Jan 29, 2018
5 Guardrails for Lasting in College Ministry
Christopher Millar shares five guardrails for keeping your pace in check so that you can last as a collegiate leader.
“College ministry is a sprint and not a marathon.” These were the words that were shared with me in my first few weeks of collegiate ministry and became a defining phrase that allowed me to push through grueling hours and dizzying weeks of late nights. But after three years of “sprinting,” I am becoming less and less convinced that sprints (at least how I was sprinting) are the appropriate pace for longevity in collegiate ministry.
This past semester was particularly challenging for me for a variety of reasons, but I knew I wasn’t healthy (physically, emotionally, and spiritually). When folks would raise concerns, I would simply respond, “I will get healthy after the semester is done.” After the semester finished, I began some informal pastoral counseling and met with five different mentors to discuss the past semester.
If your pace is such that you “can’t get healthy until later,” that probably isn’t a healthy pace.
Our church often talks about what a “healthy church member” looks like, and maybe yours does as well. We base our model off of Jesus’ teaching in John 15 about a healthy relationship with Jesus, with the church (or “one another”), and the world. In a twist of irony, I had actually allowed my relationship with the church and with the world to become more significant and pressing than my own relationship with Jesus. If you and I are to be healthy members of the body of Christ, we must first and foremost live at a pace that allows us to be in a healthy relationship with Christ. The truth is, I want to be doing college ministry for a lot longer than just a few years, and I am learning that I cannot afford to sprint every day or every month. I am seeking to cultivate a pace that has longevity in mind, not simply immediate results.
I certainly do not have all the answers in regards to pace, but I would like to offer some guardrails that I will be practicing this coming semester:
1) If my family is encouraging me to slow down, I should listen and respond. If you notice that your spouse or kiddos are seeming more like stressors than blessings, carve out some intentional time to just enjoy them. Have a day outside, build a fort, cook a family meal; whatever it takes to simply enjoy the good gifts God has given you.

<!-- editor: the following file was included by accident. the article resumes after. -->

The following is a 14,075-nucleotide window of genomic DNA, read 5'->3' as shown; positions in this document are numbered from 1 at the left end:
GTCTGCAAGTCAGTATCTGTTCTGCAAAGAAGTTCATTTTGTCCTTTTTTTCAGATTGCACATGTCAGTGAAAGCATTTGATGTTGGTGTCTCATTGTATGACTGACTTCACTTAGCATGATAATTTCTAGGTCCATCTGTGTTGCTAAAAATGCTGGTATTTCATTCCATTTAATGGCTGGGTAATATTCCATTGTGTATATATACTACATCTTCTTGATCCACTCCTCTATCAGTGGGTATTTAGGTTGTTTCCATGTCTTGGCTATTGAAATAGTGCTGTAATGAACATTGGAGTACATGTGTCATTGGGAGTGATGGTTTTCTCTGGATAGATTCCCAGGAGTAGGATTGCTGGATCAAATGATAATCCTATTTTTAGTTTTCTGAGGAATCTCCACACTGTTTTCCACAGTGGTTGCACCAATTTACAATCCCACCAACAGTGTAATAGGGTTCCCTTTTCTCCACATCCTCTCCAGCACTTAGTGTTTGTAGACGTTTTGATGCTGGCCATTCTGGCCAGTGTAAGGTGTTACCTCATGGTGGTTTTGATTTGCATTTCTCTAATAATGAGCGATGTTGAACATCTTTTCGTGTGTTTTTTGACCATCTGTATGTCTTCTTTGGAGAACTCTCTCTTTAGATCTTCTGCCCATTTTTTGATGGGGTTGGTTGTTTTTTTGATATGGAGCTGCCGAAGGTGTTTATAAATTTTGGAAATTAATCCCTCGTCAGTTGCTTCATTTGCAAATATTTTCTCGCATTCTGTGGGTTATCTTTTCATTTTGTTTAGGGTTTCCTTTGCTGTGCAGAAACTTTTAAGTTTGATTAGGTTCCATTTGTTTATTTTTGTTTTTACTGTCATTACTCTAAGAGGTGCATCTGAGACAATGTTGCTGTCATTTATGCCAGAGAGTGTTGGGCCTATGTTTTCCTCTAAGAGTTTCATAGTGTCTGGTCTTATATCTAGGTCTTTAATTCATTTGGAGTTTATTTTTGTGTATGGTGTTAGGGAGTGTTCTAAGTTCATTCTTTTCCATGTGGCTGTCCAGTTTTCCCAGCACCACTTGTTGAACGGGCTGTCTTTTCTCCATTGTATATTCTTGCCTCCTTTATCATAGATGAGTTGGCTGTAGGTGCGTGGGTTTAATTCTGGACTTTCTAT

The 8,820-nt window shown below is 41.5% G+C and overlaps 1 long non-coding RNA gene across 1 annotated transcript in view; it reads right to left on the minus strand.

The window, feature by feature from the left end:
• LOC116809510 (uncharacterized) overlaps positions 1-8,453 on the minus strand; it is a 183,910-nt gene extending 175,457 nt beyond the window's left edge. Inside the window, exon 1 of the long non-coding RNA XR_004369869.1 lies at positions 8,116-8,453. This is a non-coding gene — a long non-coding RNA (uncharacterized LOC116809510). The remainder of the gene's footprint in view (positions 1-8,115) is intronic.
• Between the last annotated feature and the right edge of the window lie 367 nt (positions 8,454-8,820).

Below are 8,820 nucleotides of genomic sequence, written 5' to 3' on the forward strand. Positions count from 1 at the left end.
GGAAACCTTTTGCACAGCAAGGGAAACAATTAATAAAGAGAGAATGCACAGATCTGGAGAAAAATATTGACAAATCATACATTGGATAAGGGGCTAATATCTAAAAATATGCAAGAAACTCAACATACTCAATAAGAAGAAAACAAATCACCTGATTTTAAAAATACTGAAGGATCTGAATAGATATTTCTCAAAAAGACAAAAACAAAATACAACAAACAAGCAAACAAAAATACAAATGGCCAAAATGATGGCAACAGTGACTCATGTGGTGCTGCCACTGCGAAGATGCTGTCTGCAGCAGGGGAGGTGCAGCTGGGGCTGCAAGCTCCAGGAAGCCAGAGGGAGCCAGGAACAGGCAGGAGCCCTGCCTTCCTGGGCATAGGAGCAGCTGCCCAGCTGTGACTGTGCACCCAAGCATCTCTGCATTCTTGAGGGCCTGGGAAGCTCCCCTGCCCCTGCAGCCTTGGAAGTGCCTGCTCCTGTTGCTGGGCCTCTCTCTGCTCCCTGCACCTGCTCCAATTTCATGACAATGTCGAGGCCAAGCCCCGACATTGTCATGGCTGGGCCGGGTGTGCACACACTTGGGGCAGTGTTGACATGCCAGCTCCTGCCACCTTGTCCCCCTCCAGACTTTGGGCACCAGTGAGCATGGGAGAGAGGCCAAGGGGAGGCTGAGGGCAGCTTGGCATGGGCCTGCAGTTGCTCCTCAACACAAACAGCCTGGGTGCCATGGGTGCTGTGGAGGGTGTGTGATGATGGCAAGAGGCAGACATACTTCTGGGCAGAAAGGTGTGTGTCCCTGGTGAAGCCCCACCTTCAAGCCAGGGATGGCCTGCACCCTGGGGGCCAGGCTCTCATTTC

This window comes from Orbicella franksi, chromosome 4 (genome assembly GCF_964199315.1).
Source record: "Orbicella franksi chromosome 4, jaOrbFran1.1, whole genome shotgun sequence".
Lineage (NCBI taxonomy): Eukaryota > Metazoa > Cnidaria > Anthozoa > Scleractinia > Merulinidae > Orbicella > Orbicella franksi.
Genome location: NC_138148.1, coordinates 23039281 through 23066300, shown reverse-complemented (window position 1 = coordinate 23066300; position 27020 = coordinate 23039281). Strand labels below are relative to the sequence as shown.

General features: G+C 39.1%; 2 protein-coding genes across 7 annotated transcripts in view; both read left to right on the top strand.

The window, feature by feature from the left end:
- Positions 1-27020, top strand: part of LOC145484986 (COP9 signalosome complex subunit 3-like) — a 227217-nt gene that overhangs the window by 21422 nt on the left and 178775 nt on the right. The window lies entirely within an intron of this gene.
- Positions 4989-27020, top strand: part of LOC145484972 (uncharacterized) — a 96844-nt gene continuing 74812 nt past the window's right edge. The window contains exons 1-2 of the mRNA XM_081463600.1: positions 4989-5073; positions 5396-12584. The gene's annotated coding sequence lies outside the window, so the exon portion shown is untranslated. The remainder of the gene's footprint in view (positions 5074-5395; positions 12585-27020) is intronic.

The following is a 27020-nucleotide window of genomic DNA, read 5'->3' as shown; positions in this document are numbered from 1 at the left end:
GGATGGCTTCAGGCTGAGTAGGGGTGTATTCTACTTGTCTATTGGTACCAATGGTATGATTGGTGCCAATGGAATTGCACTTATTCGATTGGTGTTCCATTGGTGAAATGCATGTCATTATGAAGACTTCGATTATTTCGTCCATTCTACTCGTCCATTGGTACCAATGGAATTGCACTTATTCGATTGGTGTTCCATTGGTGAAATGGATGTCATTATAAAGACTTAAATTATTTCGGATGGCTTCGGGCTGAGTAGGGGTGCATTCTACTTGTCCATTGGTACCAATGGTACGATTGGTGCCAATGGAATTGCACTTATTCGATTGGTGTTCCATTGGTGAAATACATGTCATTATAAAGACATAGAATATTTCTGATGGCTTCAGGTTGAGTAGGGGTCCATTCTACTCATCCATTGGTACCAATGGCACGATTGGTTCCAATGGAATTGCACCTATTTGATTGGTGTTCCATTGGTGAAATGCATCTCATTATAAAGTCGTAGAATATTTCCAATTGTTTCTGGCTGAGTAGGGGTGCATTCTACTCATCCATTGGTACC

2) If my time with the Lord in reading, studying, and prayer, is like a “grab-n-go” breakfast on the way to work, I should reorient my schedule. We’ve all been there. Whether we are rushing to an early morning accountability meeting, or sleeping in a bit from last night’s late gathering, we cannot afford to cheat the Lord of quality and connecting time.
3) The Lord has given me, not college students, the responsibility of managing my time. This has lead me to begin etching out a weekly rhythm in the first two weeks of the semester, so that I am then set up to tell students my best availability and what times are simply off limits. There will always be students to minister to and there will always be work to be done, but I cannot do the work if I have made myself a slave to everyone else’s schedule. A good question to ask here is “how am I creating space for the Holy Spirit to move, guide, and work in the schedule I am setting forth?”
4) If my body is telling me to slow down, or I am neglecting physical health, I need to remember who made my body and why He made it. Romans 12:1 calls us to “present our bodies” to God, and I am becoming more convinced that God wants me to care deeply for my physical body, as it is my primary tool for relating to others.
5) I am not the head of the church, Jesus is. And He is doing a perfect job guiding and guarding everything that I spend my time fretting over. A right theology of the church is surprisingly significant for our pace. When I live as though I am the head of the church, I convince myself that I need to be at every meeting and know every detail. When I know that Jesus is the head of the church, I find a freedom to trust and submit to His leadership and guidance of all things.
We all long for healthy pace in our ministry and we all feel the pains of when we know our schedule is far too cumbersome. Instead of waiting until “next semester” to make things right, what are things that we can start implementing this week to help practice a healthier pace? If we are going to reach campuses that become gateways for us to reach the world, our task will require longer than a one to two year sprint. Our task will take well-paced practitioners of gospel ministry living their lives alongside of college students over a long period of time.
What step can you take this week in practicing a better pace?